I chose a hell of a time to come back . . . my subscription just re-upped on my domain (my choice). WordPress just started doing daily prompts again (a nice surprise). A friend of mine just got arrested for having an inappropriate relationship with one of his high schoool students (motherfucker what??)
So when WordPress says “who do you envy?” My response is:
Why should I envy
When most everyone falls short
of basic decency?
Unfortunately, this is not the subject I would choose for a haiku. In case anybody was still wondering, I left the world of manufacturing nearly five years ago to pursue any other career and landed in the world of law enforcement, which has been (legitimately) a dream of mine since the late 90’s. Knowing what goes on inside of a jail and hearing firsthand accounts of what goes on inside of our state prison I can say with confidence that I would not want to be this guy. This guy was a father and a husband; now those things hang in the balance. And they’ll probably do so for quite a while.
Right now, he’s worried about what’s going to happen to his family.
What he doesn’t realize is that once he’s sentenced, he’s going to have to worry about what’s going to happen to him, and I’m not talking about prison itself. He’s going to be assaulted. He’s probably going to be raped. Nobody likes a sex offender, except other sex offenders — especially in prison.
I don’t envy him, and I certainly don’t envy anyone else. Honestly, being a teacher was one of my career choices: indeed, I was going to school to be a middle school English teacher when I met him, and when the impending birth of my first child forced me to go back to work full time, and without regrets: back to manufacturing. Now I’m exactly where I was aiming to be back in my hometown.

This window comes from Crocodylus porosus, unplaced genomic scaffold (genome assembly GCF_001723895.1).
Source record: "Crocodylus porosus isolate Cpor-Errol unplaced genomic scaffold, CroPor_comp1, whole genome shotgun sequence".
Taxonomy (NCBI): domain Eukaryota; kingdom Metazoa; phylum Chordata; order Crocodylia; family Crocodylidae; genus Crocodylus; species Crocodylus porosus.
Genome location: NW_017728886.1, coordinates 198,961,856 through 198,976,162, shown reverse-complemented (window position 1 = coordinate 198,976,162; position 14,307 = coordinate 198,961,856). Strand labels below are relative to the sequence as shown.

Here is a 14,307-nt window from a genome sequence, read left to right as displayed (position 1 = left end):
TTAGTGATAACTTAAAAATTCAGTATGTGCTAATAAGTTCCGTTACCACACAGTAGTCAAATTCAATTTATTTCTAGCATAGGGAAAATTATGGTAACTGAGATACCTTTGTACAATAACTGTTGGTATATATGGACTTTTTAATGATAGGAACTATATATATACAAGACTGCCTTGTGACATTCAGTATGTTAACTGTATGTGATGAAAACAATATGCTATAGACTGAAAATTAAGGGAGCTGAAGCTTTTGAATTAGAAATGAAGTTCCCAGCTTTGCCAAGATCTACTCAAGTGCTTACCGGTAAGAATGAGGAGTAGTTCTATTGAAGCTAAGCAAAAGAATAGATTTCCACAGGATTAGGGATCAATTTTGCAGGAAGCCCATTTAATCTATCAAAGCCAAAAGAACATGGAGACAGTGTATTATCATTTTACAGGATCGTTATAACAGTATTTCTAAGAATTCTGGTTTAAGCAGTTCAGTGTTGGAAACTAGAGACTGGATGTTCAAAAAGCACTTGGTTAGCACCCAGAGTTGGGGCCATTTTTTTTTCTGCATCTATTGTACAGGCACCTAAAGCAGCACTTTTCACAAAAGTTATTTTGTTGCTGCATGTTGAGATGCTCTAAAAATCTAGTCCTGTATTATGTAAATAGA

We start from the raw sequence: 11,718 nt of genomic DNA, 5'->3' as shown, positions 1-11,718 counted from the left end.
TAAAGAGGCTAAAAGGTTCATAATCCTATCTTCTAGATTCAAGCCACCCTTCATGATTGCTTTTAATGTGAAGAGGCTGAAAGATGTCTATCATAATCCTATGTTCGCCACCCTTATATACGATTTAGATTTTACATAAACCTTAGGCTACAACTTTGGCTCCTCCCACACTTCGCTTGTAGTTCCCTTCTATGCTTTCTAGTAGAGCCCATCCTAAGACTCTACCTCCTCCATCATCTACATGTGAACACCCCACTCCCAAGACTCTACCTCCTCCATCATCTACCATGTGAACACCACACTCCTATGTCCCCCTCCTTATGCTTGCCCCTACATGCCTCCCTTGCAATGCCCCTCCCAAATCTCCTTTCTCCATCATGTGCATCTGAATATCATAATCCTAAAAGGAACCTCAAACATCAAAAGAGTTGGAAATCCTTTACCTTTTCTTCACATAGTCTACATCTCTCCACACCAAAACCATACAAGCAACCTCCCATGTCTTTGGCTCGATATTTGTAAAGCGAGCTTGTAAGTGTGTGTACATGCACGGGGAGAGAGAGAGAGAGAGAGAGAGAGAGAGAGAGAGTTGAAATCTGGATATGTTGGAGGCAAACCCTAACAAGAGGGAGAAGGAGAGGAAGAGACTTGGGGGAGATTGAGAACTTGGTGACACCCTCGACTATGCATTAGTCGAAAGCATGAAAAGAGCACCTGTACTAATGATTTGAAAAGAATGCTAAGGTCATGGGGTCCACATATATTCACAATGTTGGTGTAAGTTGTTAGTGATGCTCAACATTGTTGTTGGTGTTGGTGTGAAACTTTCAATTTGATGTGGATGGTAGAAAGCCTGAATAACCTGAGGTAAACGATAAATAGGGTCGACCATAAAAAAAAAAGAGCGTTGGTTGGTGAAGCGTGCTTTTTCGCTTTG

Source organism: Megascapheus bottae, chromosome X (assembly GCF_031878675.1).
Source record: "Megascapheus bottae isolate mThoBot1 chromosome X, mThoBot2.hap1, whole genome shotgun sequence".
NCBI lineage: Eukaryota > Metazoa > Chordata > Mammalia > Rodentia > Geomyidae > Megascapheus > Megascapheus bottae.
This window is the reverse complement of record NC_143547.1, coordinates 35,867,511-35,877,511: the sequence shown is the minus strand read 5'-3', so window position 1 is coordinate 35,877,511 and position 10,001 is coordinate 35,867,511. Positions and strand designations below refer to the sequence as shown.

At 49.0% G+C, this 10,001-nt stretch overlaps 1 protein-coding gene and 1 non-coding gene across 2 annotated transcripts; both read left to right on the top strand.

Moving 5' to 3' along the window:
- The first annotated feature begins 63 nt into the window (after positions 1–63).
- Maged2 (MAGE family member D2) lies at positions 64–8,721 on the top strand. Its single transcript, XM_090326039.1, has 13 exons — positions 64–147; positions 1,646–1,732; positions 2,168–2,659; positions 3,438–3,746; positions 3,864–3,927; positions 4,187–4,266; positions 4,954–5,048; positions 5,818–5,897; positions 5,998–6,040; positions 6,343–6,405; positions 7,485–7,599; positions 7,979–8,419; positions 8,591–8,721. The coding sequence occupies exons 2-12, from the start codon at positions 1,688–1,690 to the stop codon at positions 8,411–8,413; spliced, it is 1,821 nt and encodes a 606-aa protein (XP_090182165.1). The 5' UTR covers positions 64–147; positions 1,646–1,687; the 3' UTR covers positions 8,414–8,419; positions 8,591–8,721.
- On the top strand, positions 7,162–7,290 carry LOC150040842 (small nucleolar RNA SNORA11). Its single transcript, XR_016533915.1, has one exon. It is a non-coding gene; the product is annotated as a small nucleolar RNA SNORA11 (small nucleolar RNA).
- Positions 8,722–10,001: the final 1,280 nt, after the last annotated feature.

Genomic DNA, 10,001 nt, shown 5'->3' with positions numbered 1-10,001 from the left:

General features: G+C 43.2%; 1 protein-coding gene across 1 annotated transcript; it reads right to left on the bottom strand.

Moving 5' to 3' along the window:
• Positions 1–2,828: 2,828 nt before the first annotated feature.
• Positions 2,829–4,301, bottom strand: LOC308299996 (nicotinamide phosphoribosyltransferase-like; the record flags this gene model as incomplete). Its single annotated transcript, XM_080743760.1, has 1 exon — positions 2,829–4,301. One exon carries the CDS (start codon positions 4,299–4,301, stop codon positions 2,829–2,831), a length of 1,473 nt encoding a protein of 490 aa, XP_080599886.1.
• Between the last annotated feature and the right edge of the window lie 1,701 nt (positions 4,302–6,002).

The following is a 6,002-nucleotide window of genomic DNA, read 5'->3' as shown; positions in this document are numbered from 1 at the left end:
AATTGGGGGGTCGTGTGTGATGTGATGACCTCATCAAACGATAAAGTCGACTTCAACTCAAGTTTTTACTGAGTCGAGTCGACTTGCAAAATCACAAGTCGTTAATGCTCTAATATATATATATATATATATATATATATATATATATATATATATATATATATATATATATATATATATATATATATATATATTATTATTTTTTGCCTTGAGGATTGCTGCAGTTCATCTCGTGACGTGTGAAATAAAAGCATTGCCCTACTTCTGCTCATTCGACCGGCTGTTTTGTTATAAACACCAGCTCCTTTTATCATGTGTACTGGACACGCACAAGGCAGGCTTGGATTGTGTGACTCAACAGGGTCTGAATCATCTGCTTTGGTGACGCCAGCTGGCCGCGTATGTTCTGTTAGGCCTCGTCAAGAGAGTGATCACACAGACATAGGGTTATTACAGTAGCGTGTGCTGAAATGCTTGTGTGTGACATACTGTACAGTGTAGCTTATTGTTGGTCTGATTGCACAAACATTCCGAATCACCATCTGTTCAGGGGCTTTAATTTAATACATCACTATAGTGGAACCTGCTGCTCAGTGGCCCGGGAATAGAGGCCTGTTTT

How many of us end up where we wanted to be? I certainly didn’t think I would. A latchkey kid of the 80’s and 90’s, mostly left to raise myself; mostly subjected to ire without context; mostly told to do this, without being told to do that; often told to “do what I say, not what I do” . . . how was I expected to land in a good place?
And yet I did. That’s why I would think that a guy who was adopted, who was wanted and appreciated, and who (which I think is both relevant and irrelevant) was raised in a religious family would have held a straighter path in life. He should have known better. He should have been happy with what he had. He should have known his boundaries. He has a wife and a child.
I don’t know how to feel about this, to be honest. This all comes back around to ‘I don’t know how to choose my friends.’ But this guy didn’t seem the type. He knew his Star Wars. He was as lucky as I was. Or so I thought. . . . ultimately, less lucky. Triple unimaginative.
He may have bonded out, but that’s not going to last forever. He’s destined to live in prison. I would rather kill a person in cold blood and go to prison than to go as a sex offender. Nobody has a good time in prison, but this guy is going to get the one-star experience.
Same as it ever was. Maybe this just proves that street smarts is the best smarts.